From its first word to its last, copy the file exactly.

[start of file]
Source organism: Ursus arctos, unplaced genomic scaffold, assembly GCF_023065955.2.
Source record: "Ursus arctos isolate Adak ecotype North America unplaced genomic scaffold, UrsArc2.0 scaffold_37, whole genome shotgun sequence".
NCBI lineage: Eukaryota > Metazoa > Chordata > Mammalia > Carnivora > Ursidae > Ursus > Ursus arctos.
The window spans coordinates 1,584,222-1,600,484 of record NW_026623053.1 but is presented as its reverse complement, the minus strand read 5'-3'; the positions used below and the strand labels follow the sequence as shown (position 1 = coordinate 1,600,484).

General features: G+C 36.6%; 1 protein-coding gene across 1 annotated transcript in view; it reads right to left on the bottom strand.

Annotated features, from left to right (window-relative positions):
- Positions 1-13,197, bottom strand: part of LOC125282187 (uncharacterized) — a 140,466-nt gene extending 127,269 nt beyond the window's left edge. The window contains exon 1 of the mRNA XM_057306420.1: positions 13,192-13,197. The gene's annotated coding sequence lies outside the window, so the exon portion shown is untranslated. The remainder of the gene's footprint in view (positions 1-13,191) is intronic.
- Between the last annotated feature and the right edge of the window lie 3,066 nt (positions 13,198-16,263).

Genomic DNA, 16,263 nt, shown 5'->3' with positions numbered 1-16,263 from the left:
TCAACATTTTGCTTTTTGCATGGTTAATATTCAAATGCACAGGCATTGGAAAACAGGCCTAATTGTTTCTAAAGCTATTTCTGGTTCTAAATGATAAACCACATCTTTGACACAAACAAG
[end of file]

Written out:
Source organism: Ursus arctos, unplaced genomic scaffold, assembly GCF_023065955.2.
Source record: "Ursus arctos isolate Adak ecotype North America unplaced genomic scaffold, UrsArc2.0 scaffold_37, whole genome shotgun sequence".
NCBI lineage: Eukaryota > Metazoa > Chordata > Mammalia > Carnivora > Ursidae > Ursus > Ursus arctos.
The window spans coordinates 1,584,222-1,600,484 of record NW_026623053.1 but is presented as its reverse complement, the minus strand read 5'-3'; the positions used below and the strand labels follow the sequence as shown (position 1 = coordinate 1,600,484).

General features: G+C 36.6%; 1 protein-coding gene across 1 annotated transcript in view; it reads right to left on the bottom strand.

Annotated features, from left to right (window-relative positions):
- Positions 1-13,197, bottom strand: part of LOC125282187 (uncharacterized) — a 140,466-nt gene extending 127,269 nt beyond the window's left edge. The window contains exon 1 of the mRNA XM_057306420.1: positions 13,192-13,197. The gene's annotated coding sequence lies outside the window, so the exon portion shown is untranslated. The remainder of the gene's footprint in view (positions 1-13,191) is intronic.
- Between the last annotated feature and the right edge of the window lie 3,066 nt (positions 13,198-16,263).

Genomic DNA, 16,263 nt, shown 5'->3' with positions numbered 1-16,263 from the left:
TCAACATTTTGCTTTTTGCATGGTTAATATTCAAATGCACAGGCATTGGAAAACAGGCCTAATTGTTTCTAAAGCTATTTCTGGTTCTAAATGATAAACCACATCTTTGACACAAACAAG